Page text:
3 Tips for New Mac Users

I’ve been a Mac user for about three years now. I’ve become quite “integrated” with the Apple ecosystem, and recently, I’ve encountered many new (or prospective) Mac users who’ve had a few questions about their new system.

The Macintosh is certainly a different environment than Windows. Apart from the obvious graphical dissimilarities, there are certain aspects of the Mac that leave many befuddled by it – and thus, for this reason, some might be turned away from what could be a pleasant computing experience. In this post, I aim to provide you, the new or prospective Mac user, with 3 simple tips concerning my computing platform of choice.

1. You Can Run Windows on Your Mac

Most people think that Macs can only run OS X-exclusive software – and nothing else. However, since Apple transitioned to Intel processors, they’ve included a nifty, free tool with every new Mac called BootCamp. Using BootCamp Assistant and a copy of Windows (preferably the latest edition), you can have the best of both worlds, being able to dual-boot your Mac into either OS X, or Windows. Running Windows in the BootCamp environment means you’re effectively running a native version of Microsoft’s operating system on your computer, thus ensuring the full Windows experience. You can use “virtualisation” software such as VMware Fusion or Parallels, and this will allow you to run Windows-native apps side-by-side with your Mac apps, but the downside is that there may be some performance glitches. However, the message here: yes, you can run Windows on a Mac.

2. Microsoft has a version of Office for Mac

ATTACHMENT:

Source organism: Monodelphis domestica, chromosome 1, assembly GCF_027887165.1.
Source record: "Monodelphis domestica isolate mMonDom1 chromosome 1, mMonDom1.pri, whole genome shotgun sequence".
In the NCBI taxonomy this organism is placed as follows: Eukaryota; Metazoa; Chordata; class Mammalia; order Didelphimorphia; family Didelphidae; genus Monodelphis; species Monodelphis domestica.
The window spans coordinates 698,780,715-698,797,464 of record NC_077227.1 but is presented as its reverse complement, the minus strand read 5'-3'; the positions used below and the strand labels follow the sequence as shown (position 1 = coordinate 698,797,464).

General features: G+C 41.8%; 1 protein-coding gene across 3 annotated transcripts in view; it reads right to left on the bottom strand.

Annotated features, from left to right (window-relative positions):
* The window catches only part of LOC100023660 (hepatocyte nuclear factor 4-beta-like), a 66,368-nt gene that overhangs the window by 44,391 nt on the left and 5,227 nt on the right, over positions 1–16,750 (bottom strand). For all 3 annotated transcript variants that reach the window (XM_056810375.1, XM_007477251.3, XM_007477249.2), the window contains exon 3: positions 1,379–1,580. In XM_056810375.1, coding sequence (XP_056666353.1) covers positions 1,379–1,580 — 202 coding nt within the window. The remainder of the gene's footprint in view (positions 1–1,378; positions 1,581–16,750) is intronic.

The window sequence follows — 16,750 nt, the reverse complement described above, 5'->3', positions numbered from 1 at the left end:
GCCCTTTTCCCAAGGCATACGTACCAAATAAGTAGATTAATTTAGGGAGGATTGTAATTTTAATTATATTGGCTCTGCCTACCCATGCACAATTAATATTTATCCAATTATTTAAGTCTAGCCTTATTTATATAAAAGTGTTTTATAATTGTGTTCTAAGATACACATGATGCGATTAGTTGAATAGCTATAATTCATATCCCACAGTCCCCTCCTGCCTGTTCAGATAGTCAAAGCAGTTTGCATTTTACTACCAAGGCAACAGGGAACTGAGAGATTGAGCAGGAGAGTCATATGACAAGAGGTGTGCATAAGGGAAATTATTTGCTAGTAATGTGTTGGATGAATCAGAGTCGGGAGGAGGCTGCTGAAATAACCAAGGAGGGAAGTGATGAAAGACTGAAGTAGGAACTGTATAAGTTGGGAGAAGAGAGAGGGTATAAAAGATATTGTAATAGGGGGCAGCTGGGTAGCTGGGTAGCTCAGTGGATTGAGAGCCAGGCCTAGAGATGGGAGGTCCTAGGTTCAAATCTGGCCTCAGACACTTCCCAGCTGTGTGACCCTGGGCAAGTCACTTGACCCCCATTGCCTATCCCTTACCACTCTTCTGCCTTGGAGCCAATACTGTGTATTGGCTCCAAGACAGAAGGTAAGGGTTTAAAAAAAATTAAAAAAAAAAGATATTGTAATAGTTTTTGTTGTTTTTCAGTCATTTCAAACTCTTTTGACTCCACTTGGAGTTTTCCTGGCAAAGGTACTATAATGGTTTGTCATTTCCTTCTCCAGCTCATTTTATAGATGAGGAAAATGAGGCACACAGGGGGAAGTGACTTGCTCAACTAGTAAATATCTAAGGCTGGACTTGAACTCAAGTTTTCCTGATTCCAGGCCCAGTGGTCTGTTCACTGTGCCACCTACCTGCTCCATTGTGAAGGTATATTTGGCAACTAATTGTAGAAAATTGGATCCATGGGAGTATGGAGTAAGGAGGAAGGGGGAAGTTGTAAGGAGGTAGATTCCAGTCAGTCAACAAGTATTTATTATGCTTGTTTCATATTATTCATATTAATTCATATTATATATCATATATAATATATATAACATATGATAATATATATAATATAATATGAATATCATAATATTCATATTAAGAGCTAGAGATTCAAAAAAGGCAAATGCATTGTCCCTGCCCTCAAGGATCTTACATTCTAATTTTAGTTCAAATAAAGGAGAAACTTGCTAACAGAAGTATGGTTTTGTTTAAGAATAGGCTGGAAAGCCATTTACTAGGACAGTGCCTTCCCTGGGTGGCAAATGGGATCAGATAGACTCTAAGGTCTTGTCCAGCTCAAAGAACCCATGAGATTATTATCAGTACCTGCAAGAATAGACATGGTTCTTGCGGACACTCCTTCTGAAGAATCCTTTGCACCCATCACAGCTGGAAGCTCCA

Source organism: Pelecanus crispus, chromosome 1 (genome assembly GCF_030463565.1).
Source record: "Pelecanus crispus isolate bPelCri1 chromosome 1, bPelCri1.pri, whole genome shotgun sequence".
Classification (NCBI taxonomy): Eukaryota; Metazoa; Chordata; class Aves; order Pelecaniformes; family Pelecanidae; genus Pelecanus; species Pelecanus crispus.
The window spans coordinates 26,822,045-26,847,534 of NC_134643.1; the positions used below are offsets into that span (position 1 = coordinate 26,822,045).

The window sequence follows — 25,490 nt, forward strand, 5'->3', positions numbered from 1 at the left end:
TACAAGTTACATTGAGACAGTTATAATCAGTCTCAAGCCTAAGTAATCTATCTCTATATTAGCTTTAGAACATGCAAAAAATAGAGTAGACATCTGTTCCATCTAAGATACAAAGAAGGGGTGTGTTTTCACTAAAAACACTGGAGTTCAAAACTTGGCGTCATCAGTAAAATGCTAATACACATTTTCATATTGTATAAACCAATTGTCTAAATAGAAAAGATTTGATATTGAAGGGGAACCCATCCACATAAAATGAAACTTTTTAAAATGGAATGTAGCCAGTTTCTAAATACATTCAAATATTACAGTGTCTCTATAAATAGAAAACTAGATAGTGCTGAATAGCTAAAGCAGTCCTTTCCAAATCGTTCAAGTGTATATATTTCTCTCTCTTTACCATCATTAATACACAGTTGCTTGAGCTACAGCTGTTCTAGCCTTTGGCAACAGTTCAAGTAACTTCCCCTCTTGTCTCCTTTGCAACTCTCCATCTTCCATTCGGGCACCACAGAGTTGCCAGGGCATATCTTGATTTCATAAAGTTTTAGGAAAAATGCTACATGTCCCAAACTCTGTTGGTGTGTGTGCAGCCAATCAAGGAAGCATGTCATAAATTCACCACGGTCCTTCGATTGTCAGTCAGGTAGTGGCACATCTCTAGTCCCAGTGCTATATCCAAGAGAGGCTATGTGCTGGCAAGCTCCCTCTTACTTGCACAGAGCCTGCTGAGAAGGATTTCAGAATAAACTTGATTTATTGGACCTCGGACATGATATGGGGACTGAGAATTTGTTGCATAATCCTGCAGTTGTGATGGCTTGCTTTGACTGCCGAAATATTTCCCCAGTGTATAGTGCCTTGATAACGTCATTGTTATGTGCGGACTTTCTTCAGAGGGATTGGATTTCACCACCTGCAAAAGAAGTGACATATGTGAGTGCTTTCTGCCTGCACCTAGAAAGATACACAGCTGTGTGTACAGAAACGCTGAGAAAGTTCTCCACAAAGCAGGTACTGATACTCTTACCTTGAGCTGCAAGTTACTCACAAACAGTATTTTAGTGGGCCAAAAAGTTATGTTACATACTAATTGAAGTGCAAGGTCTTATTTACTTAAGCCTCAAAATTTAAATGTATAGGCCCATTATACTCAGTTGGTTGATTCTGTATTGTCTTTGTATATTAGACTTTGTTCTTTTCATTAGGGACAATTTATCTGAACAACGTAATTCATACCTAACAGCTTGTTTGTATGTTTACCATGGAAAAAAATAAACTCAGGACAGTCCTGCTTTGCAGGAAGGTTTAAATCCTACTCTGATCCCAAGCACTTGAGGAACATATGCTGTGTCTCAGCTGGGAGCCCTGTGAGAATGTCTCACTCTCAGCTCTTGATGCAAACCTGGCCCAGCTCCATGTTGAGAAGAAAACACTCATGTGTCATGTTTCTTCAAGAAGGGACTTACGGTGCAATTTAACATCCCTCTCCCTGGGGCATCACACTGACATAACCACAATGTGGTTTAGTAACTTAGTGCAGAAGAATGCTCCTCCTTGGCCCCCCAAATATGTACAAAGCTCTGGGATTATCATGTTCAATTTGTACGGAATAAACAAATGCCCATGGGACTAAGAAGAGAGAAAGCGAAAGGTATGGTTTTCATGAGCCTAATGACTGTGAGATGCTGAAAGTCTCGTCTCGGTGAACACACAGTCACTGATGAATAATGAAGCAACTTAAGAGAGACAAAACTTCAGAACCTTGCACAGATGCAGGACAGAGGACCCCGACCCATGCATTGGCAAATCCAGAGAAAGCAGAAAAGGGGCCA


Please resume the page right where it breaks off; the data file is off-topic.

Microsoft has two versions of the industry-standard productivity suite we’ve all come to love (and possibly hate). Microsoft Office is the staple diet of the Windows world, but did you know that there’s a version made to run natively for Mac? It’s called Microsoft Office:Mac 2011 (that’s the latest version). So before you go out and get a copy of Windows, install it through BootCamp, and then get a copy of Office 2010 to install in that partition, wait! Rather get the native version of Office made specifically for your Mac. It ensures compatibility with the Windows version of Office, so your projects and assignments can be created safe in the knowledge that they can be read exactly as they were intended to on other systems. And if you don’t want to splurge on a copy of Office:Mac, you can always get Apple’s alternative, iWork. Whilst it hasn’t been updated in a long time (the last version came out in 2009), it is still quite powerful. It includes three apps: Pages, Numbers and Keynote. Whilst Numbers isn’t exactly an Excel killer, Pages allows you to create beautiful documents and Keynote is certainly far superior to PowerPoint. Apple is now selling the iWork suite as separate apps available through the Mac App Store.

3. Safari doesn’t have to be your default browser

Safari is Apple’s own web browser. It’s a great app, and it has some nifty features. However, you don’t have to settle with using Safari as your default browser. In fact, apart from Internet Exploder Explorer (which is, thankfully, only for the Windows OS), you have a wide choice of windows into the WWW: there’s Chrome, Firefox, and Opera. And if you browse the Mac App Store, you’re sure to find even more alternatives that are designed for specific tasks, such as turning your favourite social apps and email systems into apps of their own, complete with their own icons.

The Mac is a great platform in my opinion. And the fact that it’s gaining traction – rapidly – throughout the world is testament to the design and engineering prowess of 1 Infinite Loop in being able to create an integrated system that works effortlessly to allow you to do more.

If you have any other tips for Mac users, be sure to drop them in the comments below.

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